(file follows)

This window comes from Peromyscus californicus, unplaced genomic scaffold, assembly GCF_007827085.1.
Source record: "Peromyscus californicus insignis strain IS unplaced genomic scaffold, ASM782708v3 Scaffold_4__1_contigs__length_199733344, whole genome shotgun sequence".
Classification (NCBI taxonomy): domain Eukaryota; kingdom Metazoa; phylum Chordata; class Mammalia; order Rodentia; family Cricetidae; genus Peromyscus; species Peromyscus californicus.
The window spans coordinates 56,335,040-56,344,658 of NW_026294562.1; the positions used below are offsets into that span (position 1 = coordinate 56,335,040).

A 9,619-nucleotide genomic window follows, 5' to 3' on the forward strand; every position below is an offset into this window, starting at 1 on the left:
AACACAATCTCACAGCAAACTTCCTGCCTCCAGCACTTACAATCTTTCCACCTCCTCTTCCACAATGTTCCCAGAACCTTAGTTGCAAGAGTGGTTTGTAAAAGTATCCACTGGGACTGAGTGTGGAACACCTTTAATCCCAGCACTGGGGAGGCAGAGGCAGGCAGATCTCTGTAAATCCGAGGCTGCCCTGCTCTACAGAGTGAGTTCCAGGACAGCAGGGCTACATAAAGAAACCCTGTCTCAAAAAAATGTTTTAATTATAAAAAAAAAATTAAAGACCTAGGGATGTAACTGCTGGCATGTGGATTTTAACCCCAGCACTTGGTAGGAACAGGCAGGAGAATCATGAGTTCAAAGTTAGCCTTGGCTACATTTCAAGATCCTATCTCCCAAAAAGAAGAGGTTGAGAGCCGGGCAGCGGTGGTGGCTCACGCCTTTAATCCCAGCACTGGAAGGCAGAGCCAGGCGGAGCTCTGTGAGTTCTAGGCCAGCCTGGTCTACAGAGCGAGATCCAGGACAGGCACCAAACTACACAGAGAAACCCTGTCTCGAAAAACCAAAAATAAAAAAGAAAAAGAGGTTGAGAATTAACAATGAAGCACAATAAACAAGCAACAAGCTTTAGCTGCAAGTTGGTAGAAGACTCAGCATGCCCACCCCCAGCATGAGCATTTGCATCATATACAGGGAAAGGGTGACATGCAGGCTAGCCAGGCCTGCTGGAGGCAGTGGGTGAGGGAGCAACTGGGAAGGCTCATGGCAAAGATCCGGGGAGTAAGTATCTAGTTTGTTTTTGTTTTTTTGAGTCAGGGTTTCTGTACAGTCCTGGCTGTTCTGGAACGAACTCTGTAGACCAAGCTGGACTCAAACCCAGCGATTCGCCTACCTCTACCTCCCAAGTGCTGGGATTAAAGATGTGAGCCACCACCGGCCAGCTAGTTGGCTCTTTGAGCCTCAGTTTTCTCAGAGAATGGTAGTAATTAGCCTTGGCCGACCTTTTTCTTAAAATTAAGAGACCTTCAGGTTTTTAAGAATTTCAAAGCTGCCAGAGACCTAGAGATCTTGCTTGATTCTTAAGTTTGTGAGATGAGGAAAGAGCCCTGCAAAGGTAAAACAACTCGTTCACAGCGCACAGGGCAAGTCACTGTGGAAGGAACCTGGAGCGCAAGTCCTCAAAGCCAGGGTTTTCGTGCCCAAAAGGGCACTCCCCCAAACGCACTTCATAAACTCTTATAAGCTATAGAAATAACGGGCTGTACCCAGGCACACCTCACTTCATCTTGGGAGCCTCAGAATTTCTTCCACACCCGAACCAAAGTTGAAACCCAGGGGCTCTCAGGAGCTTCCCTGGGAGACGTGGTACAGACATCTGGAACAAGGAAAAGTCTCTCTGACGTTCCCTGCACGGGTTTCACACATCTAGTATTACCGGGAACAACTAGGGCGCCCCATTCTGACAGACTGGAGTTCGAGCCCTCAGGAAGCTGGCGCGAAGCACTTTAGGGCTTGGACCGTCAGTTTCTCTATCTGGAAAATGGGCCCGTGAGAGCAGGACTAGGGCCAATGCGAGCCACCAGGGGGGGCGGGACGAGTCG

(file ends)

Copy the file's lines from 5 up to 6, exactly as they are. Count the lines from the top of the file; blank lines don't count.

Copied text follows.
A 9,619-nucleotide genomic window follows, 5' to 3' on the forward strand; every position below is an offset into this window, starting at 1 on the left:
AACACAATCTCACAGCAAACTTCCTGCCTCCAGCACTTACAATCTTTCCACCTCCTCTTCCACAATGTTCCCAGAACCTTAGTTGCAAGAGTGGTTTGTAAAAGTATCCACTGGGACTGAGTGTGGAACACCTTTAATCCCAGCACTGGGGAGGCAGAGGCAGGCAGATCTCTGTAAATCCGAGGCTGCCCTGCTCTACAGAGTGAGTTCCAGGACAGCAGGGCTACATAAAGAAACCCTGTCTCAAAAAAATGTTTTAATTATAAAAAAAAAATTAAAGACCTAGGGATGTAACTGCTGGCATGTGGATTTTAACCCCAGCACTTGGTAGGAACAGGCAGGAGAATCATGAGTTCAAAGTTAGCCTTGGCTACATTTCAAGATCCTATCTCCCAAAAAGAAGAGGTTGAGAGCCGGGCAGCGGTGGTGGCTCACGCCTTTAATCCCAGCACTGGAAGGCAGAGCCAGGCGGAGCTCTGTGAGTTCTAGGCCAGCCTGGTCTACAGAGCGAGATCCAGGACAGGCACCAAACTACACAGAGAAACCCTGTCTCGAAAAACCAAAAATAAAAAAGAAAAAGAGGTTGAGAATTAACAATGAAGCACAATAAACAAGCAACAAGCTTTAGCTGCAAGTTGGTAGAAGACTCAGCATGCCCACCCCCAGCATGAGCATTTGCATCATATACAGGGAAAGGGTGACATGCAGGCTAGCCAGGCCTGCTGGAGGCAGTGGGTGAGGGAGCAACTGGGAAGGCTCATGGCAAAGATCCGGGGAGTAAGTATCTAGTTTGTTTTTGTTTTTTTGAGTCAGGGTTTCTGTACAGTCCTGGCTGTTCTGGAACGAACTCTGTAGACCAAGCTGGACTCAAACCCAGCGATTCGCCTACCTCTACCTCCCAAGTGCTGGGATTAAAGATGTGAGCCACCACCGGCCAGCTAGTTGGCTCTTTGAGCCTCAGTTTTCTCAGAGAATGGTAGTAATTAGCCTTGGCCGACCTTTTTCTTAAAATTAAGAGACCTTCAGGTTTTTAAGAATTTCAAAGCTGCCAGAGACCTAGAGATCTTGCTTGATTCTTAAGTTTGTGAGATGAGGAAAGAGCCCTGCAAAGGTAAAACAACTCGTTCACAGCGCACAGGGCAAGTCACTGTGGAAGGAACCTGGAGCGCAAGTCCTCAAAGCCAGGGTTTTCGTGCCCAAAAGGGCACTCCCCCAAACGCACTTCATAAACTCTTATAAGCTATAGAAATAACGGGCTGTACCCAGGCACACCTCACTTCATCTTGGGAGCCTCAGAATTTCTTCCACACCCGAACCAAAGTTGAAACCCAGGGGCTCTCAGGAGCTTCCCTGGGAGACGTGGTACAGACATCTGGAACAAGGAAAAGTCTCTCTGACGTTCCCTGCACGGGTTTCACACATCTAGTATTACCGGGAACAACTAGGGCGCCCCATTCTGACAGACTGGAGTTCGAGCCCTCAGGAAGCTGGCGCGAAGCACTTTAGGGCTTGGACCGTCAGTTTCTCTATCTGGAAAATGGGCCCGTGAGAGCAGGACTAGGGCCAATGCGAGCCACCAGGGGGGGCGGGACGAGTCG